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When you register for the Fish Out of Water Virtual 5K, you choose to join one of the five Fish Teams. 

This year’s Fish Teams were selected as some of the most fun and exciting species found throughout the REEF Volunteer Fish Survey Project regions worldwide. Whether you are drawn to the fish because it’s a favorite on your life list, you just like the way it looks, it’s often found in the region where you live or dive, or you connect with the personalities we envisioned for each, we look forward to seeing which Fish Team you join.

Click on the fish icons below to read more about each fish’s race “personality” and a few fun facts.


Fairy Basslet 

  • Fluttering through the competition 
  • Pumping up the best workout jams  
  • Infectious energy that puts a smile on everyone's face

Fairy Basslets can be found inhabiting reefs, slopes, and walls in scattered groups throughout the Caribbean. Though they are small in size, their bright colors and flitting movements make them easily noticeable. Their pelvic or ventral fins move in a way that looks as if they are "dribbling" with them, and they can often be found orienting their bellies to the ceilings of caves and ledges, swimming "upside-down." Basslets are closely related to the sea bass family but lack a continuous lateral line. Most Basslets are generally found on deeper reefs, while Fairy Basslets are the exception to that, being found as shallow as 10 feet. 




Horn Shark

  • Spearheading the starting line excitement 
  • Going the distance, going for speed  
  • The best pacemaker in the race 

In the family of bullhead sharks, Horn Sharks get their name from a prominent spine at the front of each of their two widely spaced dorsal fins. Horn Sharks are bottom-dwelling sharks found from Southern California south to Baja, including the Gulf of California. They are easily distinguished by their spines, scattered black spots all over their body, and the prominent ridges over their eyes. Small in size, only reaching a maximum of about 3 feet, they can be found inhabiting rocky reefs and kelp beds. They are active at night and more reclusive during the day, hiding under recesses and algae fronds or inside crevices and caves.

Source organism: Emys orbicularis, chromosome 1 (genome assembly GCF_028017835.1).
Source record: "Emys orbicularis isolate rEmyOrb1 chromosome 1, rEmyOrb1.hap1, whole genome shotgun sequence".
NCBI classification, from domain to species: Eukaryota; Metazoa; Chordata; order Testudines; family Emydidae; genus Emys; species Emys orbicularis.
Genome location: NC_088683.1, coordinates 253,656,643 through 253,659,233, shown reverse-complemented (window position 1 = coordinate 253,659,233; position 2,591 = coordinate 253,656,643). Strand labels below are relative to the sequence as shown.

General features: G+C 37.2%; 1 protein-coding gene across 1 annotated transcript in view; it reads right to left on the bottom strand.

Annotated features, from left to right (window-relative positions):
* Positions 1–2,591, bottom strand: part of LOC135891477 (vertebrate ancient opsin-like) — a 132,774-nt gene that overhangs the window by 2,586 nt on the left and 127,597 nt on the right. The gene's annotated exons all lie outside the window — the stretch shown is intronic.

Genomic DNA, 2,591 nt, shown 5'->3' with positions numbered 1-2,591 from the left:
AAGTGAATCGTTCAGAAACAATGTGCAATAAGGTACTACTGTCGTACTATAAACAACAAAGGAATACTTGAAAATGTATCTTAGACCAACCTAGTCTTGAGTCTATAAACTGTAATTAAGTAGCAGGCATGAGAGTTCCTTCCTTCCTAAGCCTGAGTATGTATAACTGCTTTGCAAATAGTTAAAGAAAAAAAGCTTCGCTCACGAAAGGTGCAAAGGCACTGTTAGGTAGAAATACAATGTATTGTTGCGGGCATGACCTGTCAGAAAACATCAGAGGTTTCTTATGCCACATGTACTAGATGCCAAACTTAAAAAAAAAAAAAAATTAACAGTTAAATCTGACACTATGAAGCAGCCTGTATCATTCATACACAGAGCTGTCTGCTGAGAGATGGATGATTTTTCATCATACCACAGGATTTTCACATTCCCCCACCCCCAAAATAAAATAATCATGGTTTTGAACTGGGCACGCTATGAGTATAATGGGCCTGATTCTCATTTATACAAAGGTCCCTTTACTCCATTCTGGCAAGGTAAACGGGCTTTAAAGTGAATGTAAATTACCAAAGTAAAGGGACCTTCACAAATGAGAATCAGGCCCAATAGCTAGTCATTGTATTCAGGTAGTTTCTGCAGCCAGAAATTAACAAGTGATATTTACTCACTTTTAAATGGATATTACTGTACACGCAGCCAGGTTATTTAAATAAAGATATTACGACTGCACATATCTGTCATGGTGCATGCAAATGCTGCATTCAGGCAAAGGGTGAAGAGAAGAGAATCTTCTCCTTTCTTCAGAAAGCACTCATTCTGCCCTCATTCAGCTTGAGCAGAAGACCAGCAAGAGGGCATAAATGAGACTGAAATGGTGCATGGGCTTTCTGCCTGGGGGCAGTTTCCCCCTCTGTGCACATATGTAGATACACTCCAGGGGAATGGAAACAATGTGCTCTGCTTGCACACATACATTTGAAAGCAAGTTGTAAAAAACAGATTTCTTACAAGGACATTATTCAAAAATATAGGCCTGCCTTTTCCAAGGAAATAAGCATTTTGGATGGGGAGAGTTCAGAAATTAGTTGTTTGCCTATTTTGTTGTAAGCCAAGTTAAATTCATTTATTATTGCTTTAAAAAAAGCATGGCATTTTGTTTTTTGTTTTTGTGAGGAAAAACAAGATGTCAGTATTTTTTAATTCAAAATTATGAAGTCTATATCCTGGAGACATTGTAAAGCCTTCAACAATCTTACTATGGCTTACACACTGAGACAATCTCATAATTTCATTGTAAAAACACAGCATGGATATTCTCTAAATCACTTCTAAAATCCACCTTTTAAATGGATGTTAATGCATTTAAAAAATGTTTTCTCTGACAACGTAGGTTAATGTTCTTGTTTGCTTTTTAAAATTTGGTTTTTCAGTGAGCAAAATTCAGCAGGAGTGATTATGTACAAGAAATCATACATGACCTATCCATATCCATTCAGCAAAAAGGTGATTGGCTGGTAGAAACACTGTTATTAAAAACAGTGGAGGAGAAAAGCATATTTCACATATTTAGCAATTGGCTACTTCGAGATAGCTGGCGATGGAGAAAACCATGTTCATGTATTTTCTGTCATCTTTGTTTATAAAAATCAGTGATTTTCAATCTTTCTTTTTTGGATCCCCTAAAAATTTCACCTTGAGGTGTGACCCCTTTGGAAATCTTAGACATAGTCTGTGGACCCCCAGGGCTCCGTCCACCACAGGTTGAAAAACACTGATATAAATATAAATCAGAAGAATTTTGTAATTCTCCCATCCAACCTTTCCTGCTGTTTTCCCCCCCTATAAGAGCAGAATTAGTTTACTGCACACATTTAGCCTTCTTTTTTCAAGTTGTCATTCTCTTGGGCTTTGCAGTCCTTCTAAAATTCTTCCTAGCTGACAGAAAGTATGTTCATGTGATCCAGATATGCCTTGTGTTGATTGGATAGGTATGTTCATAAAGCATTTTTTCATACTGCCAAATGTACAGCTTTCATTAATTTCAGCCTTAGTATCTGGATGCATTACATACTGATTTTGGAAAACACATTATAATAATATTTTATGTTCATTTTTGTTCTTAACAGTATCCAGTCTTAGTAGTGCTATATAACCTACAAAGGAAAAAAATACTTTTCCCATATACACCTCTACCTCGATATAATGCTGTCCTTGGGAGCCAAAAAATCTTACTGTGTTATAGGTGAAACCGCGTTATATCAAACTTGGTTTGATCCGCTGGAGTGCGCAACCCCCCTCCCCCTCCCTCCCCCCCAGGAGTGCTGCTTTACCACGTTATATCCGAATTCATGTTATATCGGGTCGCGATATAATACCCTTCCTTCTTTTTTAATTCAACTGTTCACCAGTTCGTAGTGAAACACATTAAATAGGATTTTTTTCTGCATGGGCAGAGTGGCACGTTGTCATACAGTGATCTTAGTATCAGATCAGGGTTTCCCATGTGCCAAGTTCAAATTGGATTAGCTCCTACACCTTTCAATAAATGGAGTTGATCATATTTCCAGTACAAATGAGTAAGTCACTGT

• Makes frequent stops to enjoy nature  
  • Prefer the treadmill so they can read a book while staying active 
  • Always has extra layers, just in case 

Lumpfish reach up to 2 feet in size and come in a handful of color variations that depend on their habitat. They prefer rocky bottoms, shallow or deep, and can be found throughout the North-Western Atlantic, from Greenland to New Jersey. Lumpfish are thick and stout, with modified pelvic fins forming a suction cup on their belly to hold them on hard substrate. Males will use this suction to stay in place when guarding eggs a female lays, which he frequently aerates and cleans by blowing water on them. 





Pygmy Seahorse

  • THE most marvelous workout outfits 
  • Takes time to get zen before starting every day 
  • Tiny yet mighty! 

Rightfully named the Pygmy Seahorse, these seahorses only reach about 2 cm in length. They will be found clinging to sea fans of similar colors to them either by themselves or in small groups. They are often pinkish in color with orange to red bumps and spots all over their body and encircling bands on their tails. Pygmy Seahorses are found throughout the Asian Pacific, from Southwest Japan, the Philippines, Malaysia, and Indonesia to Papua New Guinea, the Great Barrier Reef, and New Caledonia. 






Saddled Butterflyfish

  • Signs up for every event with their favorite workout buddy 
  • Changing up the route every time to keep it interesting 
  • Counting down the days until the next 5K 

Also known as the Saddleback Butterflyfish in Hawaii, the Saddled Butterflyfish can be found in coral-rich areas in lagoons and seaward reefs throughout the Indo-Pacific. Though they can be solitary, like other Butterflyfish, you can usually find them in mating pairs. Saddled Butterflyfish get their name from the black patch bordered in white on their upper rear body that resembles a saddle. Their body color is typically blue-gray with blue lines on their lower body behind their pectoral fin and orange on their snout extending to their pelvic fins.